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All artists, whether we paint with words, colors, or sounds need support from other artists, from those who understand what it’s like to have images and characters and melodies drifting through our minds.

When I speak of what I’m writing, when my voice rises to a fever pitch as I dive into what is exciting or frustrating … my hubs expression goes blank, his eyes glaze over, he reaches for his phone. So I stop talking. Art is a solitary experience. So much of it happens in the dark corners of our minds. Non-artists don’t understand and many of them just don’t want to. When I first started writing, almost ten years ago, I didn’t have any idea that this I-love-to-be-alone-please-don’t-make-me-interact-with-people girl would someday NEED people. But it happened.

I have a wonderful writer’s group … The Summit City Scribes. When I was invited to a meeting, I was scared. I knew these writers would be able to spot a big, old fraud. I wrote words, but I wasn’t a writer. I went because I knew it was time for feedback, for comments, no matter how it might hurt. The thing is, it didn’t hurt, it helped. I grew as a writer. I found friends to talk about writing and THEY TALKED BACK WITH EXCITEMENT! Bingo! Simply magical.

To my Scribes friends … THANK YOU! I love getting together with all of you. πŸ™‚Β  You have made me a better and happier me.

Through my Critique group, I learned how every writer needs social media to be able to promote themselves. Uuuuummmm … great, I have nothing to promote. Hello, just me. Technologically challenged, I was leery. I joined Twitter about two years ago, clueless. As I tiptoed through the tweets, I finally figured it out. I could make writer friends without leaving my comfy pants or house! THIS IS BRILLIANT! Suddenly, I was interacting with other writers. I was entering pitch contests, sharing all my frustration and nerves with SO MANY OTHERS! Everyone understood. I had found my people – and I didn’t have to find a portal to another universe to get there.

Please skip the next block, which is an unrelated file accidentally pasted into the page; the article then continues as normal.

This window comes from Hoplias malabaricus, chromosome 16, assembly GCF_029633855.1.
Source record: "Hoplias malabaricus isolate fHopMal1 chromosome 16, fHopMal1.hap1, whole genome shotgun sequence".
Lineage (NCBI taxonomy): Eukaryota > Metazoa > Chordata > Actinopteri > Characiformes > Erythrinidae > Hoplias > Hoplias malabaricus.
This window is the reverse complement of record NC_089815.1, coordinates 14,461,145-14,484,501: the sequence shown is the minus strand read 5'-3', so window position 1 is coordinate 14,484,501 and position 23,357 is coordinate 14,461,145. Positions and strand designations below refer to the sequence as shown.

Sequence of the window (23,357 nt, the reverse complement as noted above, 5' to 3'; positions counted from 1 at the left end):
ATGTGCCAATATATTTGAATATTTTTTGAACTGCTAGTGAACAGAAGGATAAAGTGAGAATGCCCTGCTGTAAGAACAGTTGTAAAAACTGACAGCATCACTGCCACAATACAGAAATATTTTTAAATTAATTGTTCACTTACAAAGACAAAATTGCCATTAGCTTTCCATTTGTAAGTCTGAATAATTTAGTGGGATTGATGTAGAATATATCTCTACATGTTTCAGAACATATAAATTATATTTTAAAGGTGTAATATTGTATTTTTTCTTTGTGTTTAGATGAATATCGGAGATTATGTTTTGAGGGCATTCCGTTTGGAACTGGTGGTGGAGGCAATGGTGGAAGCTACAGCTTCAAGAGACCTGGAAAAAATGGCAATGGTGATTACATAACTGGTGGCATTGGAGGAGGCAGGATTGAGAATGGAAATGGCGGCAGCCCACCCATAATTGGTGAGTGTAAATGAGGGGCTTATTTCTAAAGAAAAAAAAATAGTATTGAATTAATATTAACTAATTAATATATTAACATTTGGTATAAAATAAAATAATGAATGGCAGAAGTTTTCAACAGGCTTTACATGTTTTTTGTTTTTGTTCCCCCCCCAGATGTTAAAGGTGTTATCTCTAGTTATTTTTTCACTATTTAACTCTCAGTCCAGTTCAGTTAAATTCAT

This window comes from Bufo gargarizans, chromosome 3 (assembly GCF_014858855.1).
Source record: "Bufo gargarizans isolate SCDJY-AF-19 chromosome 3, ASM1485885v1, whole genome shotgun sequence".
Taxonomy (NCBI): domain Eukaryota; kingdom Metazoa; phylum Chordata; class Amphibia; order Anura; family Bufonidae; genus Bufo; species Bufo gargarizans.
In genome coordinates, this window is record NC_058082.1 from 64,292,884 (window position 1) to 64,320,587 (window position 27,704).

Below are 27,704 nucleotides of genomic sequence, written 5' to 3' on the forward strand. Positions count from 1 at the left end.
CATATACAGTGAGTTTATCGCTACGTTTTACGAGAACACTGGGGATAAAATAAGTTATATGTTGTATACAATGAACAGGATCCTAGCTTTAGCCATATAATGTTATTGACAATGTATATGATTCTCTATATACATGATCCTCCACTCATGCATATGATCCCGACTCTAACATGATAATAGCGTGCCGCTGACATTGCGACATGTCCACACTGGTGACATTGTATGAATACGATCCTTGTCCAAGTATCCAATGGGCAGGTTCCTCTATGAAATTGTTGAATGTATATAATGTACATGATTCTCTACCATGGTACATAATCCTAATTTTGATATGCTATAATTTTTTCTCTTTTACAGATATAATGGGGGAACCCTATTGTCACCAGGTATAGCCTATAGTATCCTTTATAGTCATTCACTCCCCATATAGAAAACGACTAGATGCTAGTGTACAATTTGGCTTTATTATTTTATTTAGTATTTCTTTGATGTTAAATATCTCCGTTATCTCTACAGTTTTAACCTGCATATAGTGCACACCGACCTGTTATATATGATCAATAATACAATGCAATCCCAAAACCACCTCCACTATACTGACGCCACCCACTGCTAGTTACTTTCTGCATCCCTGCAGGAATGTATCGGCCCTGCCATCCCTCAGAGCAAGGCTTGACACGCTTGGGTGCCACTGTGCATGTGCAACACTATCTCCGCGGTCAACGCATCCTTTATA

But it’s more. Have a bad day writing? Twitter friends will cheer you up. Panic sets in because of queries? Twitter friends will send you chocolate. Don’t want to look at those words you wrote yesterday certain they suck? Twitter friends will pat you on the back and say, “So what? Words sometimes suck, but you can make them better!” I have met so many writers who are willing to swap queries and pages, and stories, offering great critiques. I have found CPs (critique partners), who are so great! When I need to share my worries or triumphs, I go to Twitter. Someone is always there. I just hope that I am doing my part. That I am one to help spread the understanding, the good feelings, and I pray that my critiques measure up to the ones I have received. Twitter has saved my sanity. That sounds … well, weird, but it’s true.

To all my Twitter friends … THANK YOU! I couldn’t live each day without you. You mean so much. πŸ™‚

I am happy to be a part of the marvelous world of writers in my critique group and my Twitterverse! Where is your support? Are you twittering or in a group? Could you live without it?

Not me. Magic is real. It lives in our peers, in ourselves. SPREAD THE MAGIC!

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